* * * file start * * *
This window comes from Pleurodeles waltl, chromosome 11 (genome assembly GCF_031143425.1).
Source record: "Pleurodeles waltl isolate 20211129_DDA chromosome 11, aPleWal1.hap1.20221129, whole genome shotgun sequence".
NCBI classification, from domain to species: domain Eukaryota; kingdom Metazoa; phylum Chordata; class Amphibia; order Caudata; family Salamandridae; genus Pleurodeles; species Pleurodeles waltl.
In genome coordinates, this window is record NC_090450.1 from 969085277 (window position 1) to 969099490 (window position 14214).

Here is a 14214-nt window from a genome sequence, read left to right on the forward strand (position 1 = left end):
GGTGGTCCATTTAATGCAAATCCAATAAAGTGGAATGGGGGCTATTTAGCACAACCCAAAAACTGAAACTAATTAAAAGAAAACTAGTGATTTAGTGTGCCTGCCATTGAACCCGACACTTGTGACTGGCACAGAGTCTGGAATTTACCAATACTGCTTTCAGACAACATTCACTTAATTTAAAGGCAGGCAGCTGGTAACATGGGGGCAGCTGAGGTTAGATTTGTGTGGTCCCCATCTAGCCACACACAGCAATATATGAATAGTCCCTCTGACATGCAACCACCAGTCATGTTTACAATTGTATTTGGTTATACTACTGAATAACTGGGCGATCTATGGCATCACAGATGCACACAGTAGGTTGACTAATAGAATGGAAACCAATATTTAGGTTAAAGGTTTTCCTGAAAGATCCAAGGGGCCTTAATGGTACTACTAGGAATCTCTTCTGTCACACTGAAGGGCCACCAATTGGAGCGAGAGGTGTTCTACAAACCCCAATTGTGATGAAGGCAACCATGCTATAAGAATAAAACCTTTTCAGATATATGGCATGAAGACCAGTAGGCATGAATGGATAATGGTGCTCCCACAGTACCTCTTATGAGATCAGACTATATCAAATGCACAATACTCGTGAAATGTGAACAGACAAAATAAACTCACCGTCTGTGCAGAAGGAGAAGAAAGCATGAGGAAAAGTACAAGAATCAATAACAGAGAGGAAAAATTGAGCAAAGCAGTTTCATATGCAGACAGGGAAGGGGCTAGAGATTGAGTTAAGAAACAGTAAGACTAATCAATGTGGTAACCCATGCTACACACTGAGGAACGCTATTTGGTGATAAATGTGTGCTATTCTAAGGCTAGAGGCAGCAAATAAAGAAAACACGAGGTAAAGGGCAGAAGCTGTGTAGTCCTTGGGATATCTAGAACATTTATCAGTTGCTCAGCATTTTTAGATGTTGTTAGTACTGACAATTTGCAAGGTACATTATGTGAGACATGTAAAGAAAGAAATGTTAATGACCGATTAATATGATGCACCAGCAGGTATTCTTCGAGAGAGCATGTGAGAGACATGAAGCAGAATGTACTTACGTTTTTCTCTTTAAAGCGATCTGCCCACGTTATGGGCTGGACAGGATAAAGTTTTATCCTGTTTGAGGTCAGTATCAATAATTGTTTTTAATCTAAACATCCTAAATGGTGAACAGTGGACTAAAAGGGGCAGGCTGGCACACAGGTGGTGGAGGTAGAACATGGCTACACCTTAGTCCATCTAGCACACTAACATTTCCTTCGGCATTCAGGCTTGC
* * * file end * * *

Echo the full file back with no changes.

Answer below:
This window comes from Pleurodeles waltl, chromosome 11 (genome assembly GCF_031143425.1).
Source record: "Pleurodeles waltl isolate 20211129_DDA chromosome 11, aPleWal1.hap1.20221129, whole genome shotgun sequence".
NCBI classification, from domain to species: domain Eukaryota; kingdom Metazoa; phylum Chordata; class Amphibia; order Caudata; family Salamandridae; genus Pleurodeles; species Pleurodeles waltl.
In genome coordinates, this window is record NC_090450.1 from 969085277 (window position 1) to 969099490 (window position 14214).

Here is a 14214-nt window from a genome sequence, read left to right on the forward strand (position 1 = left end):
GGTGGTCCATTTAATGCAAATCCAATAAAGTGGAATGGGGGCTATTTAGCACAACCCAAAAACTGAAACTAATTAAAAGAAAACTAGTGATTTAGTGTGCCTGCCATTGAACCCGACACTTGTGACTGGCACAGAGTCTGGAATTTACCAATACTGCTTTCAGACAACATTCACTTAATTTAAAGGCAGGCAGCTGGTAACATGGGGGCAGCTGAGGTTAGATTTGTGTGGTCCCCATCTAGCCACACACAGCAATATATGAATAGTCCCTCTGACATGCAACCACCAGTCATGTTTACAATTGTATTTGGTTATACTACTGAATAACTGGGCGATCTATGGCATCACAGATGCACACAGTAGGTTGACTAATAGAATGGAAACCAATATTTAGGTTAAAGGTTTTCCTGAAAGATCCAAGGGGCCTTAATGGTACTACTAGGAATCTCTTCTGTCACACTGAAGGGCCACCAATTGGAGCGAGAGGTGTTCTACAAACCCCAATTGTGATGAAGGCAACCATGCTATAAGAATAAAACCTTTTCAGATATATGGCATGAAGACCAGTAGGCATGAATGGATAATGGTGCTCCCACAGTACCTCTTATGAGATCAGACTATATCAAATGCACAATACTCGTGAAATGTGAACAGACAAAATAAACTCACCGTCTGTGCAGAAGGAGAAGAAAGCATGAGGAAAAGTACAAGAATCAATAACAGAGAGGAAAAATTGAGCAAAGCAGTTTCATATGCAGACAGGGAAGGGGCTAGAGATTGAGTTAAGAAACAGTAAGACTAATCAATGTGGTAACCCATGCTACACACTGAGGAACGCTATTTGGTGATAAATGTGTGCTATTCTAAGGCTAGAGGCAGCAAATAAAGAAAACACGAGGTAAAGGGCAGAAGCTGTGTAGTCCTTGGGATATCTAGAACATTTATCAGTTGCTCAGCATTTTTAGATGTTGTTAGTACTGACAATTTGCAAGGTACATTATGTGAGACATGTAAAGAAAGAAATGTTAATGACCGATTAATATGATGCACCAGCAGGTATTCTTCGAGAGAGCATGTGAGAGACATGAAGCAGAATGTACTTACGTTTTTCTCTTTAAAGCGATCTGCCCACGTTATGGGCTGGACAGGATAAAGTTTTATCCTGTTTGAGGTCAGTATCAATAATTGTTTTTAATCTAAACATCCTAAATGGTGAACAGTGGACTAAAAGGGGCAGGCTGGCACACAGGTGGTGGAGGTAGAACATGGCTACACCTTAGTCCATCTAGCACACTAACATTTCCTTCGGCATTCAGGCTTGC